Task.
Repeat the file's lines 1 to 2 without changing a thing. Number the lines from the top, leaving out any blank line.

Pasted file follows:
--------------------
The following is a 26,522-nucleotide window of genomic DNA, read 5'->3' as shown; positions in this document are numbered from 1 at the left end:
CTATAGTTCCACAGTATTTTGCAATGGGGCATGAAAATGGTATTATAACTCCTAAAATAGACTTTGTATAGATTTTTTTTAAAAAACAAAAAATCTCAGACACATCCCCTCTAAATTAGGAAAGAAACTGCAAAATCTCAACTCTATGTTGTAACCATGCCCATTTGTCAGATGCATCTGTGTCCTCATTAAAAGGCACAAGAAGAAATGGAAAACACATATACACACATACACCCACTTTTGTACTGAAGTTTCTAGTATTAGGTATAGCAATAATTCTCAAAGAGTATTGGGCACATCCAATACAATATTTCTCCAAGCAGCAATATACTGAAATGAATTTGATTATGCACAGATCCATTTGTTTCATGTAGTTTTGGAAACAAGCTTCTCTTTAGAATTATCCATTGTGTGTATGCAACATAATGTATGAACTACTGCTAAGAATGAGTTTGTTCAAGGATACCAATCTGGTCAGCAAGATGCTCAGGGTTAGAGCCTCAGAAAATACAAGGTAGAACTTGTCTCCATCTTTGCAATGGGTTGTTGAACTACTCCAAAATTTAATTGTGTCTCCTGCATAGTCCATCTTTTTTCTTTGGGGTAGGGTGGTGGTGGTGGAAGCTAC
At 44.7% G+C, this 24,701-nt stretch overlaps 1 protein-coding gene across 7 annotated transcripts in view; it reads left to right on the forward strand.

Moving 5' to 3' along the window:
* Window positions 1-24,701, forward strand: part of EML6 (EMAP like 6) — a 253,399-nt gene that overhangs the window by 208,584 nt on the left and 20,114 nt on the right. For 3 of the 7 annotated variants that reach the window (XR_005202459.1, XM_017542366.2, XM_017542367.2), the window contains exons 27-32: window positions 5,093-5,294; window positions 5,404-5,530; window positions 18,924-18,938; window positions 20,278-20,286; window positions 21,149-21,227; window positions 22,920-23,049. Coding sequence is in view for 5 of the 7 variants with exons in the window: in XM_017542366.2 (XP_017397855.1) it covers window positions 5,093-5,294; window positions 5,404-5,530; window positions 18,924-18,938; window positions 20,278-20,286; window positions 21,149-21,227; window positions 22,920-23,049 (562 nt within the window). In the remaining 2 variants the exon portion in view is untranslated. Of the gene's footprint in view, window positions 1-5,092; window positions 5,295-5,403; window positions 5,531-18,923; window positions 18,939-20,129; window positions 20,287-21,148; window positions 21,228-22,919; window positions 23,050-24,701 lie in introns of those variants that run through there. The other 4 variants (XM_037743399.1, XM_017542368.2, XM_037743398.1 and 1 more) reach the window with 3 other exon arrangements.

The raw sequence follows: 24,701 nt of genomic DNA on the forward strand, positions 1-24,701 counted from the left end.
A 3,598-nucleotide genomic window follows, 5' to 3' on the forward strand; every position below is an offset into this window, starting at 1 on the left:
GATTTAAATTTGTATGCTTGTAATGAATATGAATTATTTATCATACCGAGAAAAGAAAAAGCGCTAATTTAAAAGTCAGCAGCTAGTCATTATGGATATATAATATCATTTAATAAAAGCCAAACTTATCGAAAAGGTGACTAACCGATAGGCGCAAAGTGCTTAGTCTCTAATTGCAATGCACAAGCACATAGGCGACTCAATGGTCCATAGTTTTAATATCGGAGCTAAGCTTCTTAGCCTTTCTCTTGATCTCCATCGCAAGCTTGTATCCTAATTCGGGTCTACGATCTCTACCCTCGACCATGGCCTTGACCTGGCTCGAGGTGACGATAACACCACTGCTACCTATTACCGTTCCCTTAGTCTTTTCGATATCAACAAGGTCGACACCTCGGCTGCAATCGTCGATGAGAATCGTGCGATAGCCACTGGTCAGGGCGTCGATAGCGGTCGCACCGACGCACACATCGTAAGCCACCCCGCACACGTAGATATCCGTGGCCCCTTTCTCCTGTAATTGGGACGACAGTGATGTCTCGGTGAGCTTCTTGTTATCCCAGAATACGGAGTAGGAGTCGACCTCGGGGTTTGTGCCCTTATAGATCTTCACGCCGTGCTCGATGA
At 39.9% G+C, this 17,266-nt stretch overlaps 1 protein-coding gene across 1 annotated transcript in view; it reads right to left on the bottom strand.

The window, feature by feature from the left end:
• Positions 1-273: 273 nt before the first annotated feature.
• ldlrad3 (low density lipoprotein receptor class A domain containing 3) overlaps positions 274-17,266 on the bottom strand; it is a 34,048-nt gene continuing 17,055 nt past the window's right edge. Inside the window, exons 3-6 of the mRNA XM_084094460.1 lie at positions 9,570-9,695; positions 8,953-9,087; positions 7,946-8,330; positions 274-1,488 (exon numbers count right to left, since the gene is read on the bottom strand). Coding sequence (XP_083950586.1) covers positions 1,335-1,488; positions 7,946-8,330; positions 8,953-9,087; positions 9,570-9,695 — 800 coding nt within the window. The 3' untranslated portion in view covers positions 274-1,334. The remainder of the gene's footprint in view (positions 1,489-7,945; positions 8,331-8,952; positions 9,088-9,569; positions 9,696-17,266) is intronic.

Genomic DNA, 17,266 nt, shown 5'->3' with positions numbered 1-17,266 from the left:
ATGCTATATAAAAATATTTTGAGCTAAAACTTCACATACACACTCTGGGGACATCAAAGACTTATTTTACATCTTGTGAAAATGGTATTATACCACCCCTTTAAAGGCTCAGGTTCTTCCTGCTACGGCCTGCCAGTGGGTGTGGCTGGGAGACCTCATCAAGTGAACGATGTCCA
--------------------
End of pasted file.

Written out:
The following is a 26,522-nucleotide window of genomic DNA, read 5'->3' as shown; positions in this document are numbered from 1 at the left end:
CTATAGTTCCACAGTATTTTGCAATGGGGCATGAAAATGGTATTATAACTCCTAAAATAGACTTTGTATAGATTTTTTTTAAAAAACAAAAAATCTCAGACACATCCCCTCTAAATTAGGAAAGAAACTGCAAAATCTCAACTCTATGTTGTAACCATGCCCATTTGTCAGATGCATCTGTGTCCTCATTAAAAGGCACAAGAAGAAATGGAAAACACATATACACACATACACCCACTTTTGTACTGAAGTTTCTAGTATTAGGTATAGCAATAATTCTCAAAGAGTATTGGGCACATCCAATACAATATTTCTCCAAGCAGCAATATACTGAAATGAATTTGATTATGCACAGATCCATTTGTTTCATGTAGTTTTGGAAACAAGCTTCTCTTTAGAATTATCCATTGTGTGTATGCAACATAATGTATGAACTACTGCTAAGAATGAGTTTGTTCAAGGATACCAATCTGGTCAGCAAGATGCTCAGGGTTAGAGCCTCAGAAAATACAAGGTAGAACTTGTCTCCATCTTTGCAATGGGTTGTTGAACTACTCCAAAATTTAATTGTGTCTCCTGCATAGTCCATCTTTTTTCTTTGGGGTAGGGTGGTGGTGGTGGAAGCTAC